Identity

2 bone dog movie reviewRated: R
Stars
:   John Cusack, Ray Liotta, Amanda Peet, John Hawkes, Alfred Molina, Clea DuVall

Director:   James Mangold
Screenwriter:   Michael Cooney

Suspenseful mystery thriller about a group of ten strangers stranded at a motel located on a deserted stretch of highway in Nevada during a raging storm.

Seemingly a play on Agatha Christie’s terrific Ten Little Indians, guests begin to turn up dead and paranoia sets in as the group tries to pinpoint the killer among them or find the mystery guest lurking someone in the stormy dark. Screenwriter Michael Cooney and director James Mangold (Girl, Interrupted) set up clues early on and it’s no coincidence that these people wind up at the same motel on the same lousy night. They keep the action tight and the acting believable for the most part with a tasty twist at the end.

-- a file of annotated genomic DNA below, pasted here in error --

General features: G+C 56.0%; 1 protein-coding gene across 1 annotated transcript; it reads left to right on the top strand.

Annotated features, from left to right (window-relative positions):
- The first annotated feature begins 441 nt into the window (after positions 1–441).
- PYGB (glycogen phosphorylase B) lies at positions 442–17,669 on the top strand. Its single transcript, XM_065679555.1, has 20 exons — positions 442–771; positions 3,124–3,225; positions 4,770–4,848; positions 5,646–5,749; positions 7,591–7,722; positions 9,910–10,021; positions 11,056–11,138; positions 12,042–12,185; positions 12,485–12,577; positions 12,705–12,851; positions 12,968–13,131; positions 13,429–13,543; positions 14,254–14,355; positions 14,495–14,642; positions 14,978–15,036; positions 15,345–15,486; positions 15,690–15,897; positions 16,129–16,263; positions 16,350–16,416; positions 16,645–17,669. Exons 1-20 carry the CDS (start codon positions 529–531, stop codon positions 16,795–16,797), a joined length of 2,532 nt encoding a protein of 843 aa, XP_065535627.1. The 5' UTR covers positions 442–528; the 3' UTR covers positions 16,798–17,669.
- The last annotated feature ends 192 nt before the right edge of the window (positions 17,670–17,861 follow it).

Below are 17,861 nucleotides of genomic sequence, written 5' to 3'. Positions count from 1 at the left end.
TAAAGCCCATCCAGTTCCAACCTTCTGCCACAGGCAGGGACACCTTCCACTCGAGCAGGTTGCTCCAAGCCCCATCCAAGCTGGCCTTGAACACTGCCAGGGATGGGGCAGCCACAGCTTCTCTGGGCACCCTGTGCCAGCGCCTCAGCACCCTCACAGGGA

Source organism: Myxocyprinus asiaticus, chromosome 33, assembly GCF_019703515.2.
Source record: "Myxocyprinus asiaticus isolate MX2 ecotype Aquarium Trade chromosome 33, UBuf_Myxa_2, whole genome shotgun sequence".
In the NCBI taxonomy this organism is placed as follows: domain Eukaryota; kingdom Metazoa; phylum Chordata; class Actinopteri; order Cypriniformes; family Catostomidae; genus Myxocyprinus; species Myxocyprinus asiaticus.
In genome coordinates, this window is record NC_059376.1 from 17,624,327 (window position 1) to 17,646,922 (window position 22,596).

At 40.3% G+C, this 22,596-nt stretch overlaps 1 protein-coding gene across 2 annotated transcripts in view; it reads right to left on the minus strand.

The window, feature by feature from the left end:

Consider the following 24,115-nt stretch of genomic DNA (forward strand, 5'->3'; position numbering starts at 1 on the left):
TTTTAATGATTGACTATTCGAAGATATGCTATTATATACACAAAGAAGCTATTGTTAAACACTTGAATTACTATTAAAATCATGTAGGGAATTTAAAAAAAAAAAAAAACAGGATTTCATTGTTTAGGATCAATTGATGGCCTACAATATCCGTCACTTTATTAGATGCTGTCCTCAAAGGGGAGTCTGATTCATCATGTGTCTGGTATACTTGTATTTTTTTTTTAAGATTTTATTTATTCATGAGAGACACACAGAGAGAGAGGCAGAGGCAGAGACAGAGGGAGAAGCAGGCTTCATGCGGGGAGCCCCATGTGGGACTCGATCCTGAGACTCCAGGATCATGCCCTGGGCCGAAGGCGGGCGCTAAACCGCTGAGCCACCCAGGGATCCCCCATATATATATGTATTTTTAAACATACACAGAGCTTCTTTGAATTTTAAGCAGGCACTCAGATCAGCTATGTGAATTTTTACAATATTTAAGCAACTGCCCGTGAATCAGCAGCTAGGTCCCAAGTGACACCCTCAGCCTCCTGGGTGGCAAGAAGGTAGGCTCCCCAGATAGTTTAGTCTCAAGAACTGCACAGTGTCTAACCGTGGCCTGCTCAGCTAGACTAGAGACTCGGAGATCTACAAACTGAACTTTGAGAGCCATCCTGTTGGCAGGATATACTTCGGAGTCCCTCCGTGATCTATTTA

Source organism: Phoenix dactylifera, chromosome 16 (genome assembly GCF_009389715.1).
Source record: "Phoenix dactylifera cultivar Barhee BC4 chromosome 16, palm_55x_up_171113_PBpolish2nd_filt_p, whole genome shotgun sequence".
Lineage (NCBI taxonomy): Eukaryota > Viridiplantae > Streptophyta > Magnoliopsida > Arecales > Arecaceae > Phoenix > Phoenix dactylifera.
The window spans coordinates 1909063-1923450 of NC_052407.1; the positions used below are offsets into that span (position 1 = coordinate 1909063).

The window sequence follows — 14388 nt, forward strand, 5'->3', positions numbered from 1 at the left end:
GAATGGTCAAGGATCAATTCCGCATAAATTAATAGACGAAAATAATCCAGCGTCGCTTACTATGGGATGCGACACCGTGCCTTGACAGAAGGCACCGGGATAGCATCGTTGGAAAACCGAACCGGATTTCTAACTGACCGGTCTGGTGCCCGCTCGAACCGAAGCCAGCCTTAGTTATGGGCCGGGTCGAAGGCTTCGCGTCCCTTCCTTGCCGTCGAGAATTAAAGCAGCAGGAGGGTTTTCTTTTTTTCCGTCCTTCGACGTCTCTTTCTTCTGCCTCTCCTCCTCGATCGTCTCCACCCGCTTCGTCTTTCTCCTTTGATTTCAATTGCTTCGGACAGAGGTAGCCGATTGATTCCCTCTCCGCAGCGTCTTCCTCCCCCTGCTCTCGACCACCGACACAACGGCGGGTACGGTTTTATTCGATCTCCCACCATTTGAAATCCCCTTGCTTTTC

Among the group waiting for their curtain call: Larry (John Hawkes), an edgy motel manager, faded TV star Caroline Suzanne (Rebecca DeMornay), her driver Ed (John Cusack) an ex-L.A. cop; hot-headed and barely competent police officer Rhodes (Ray Liotta) who’s transporting a crazed prisoner (Jake Busey); pretty hooker Paris (Amanda Peet) out to start a new life; a pair of newlyweds Ginny and Lou (Clea DuVall and William Lee Scott); distraught husband George (John C. McGinley) whose wife Alice (Leila Kenzle) has been injured in an accident, plus their small son (Bret Loehr).

Who’s next and what’s their connection? They spend precious little time trying to discover both. I suggest you spend your precious time referring back to the clues set up at the beginning which involves a serial killer Malcolm Rivers (Pruitt Taylor Vince), a man trying to get a stay of execution at the last possible moment. Alfred Molina plays a psychiatrist out to help him. His action is intercut through the motel sequences.

Lotta says: 
  Good solid performances from Cusack, Liotta and Peet. Vince, the strange one, is always a delight. Nice to see DeMornay again. Quite serviceable mystery. Rated R – for strong violence and language.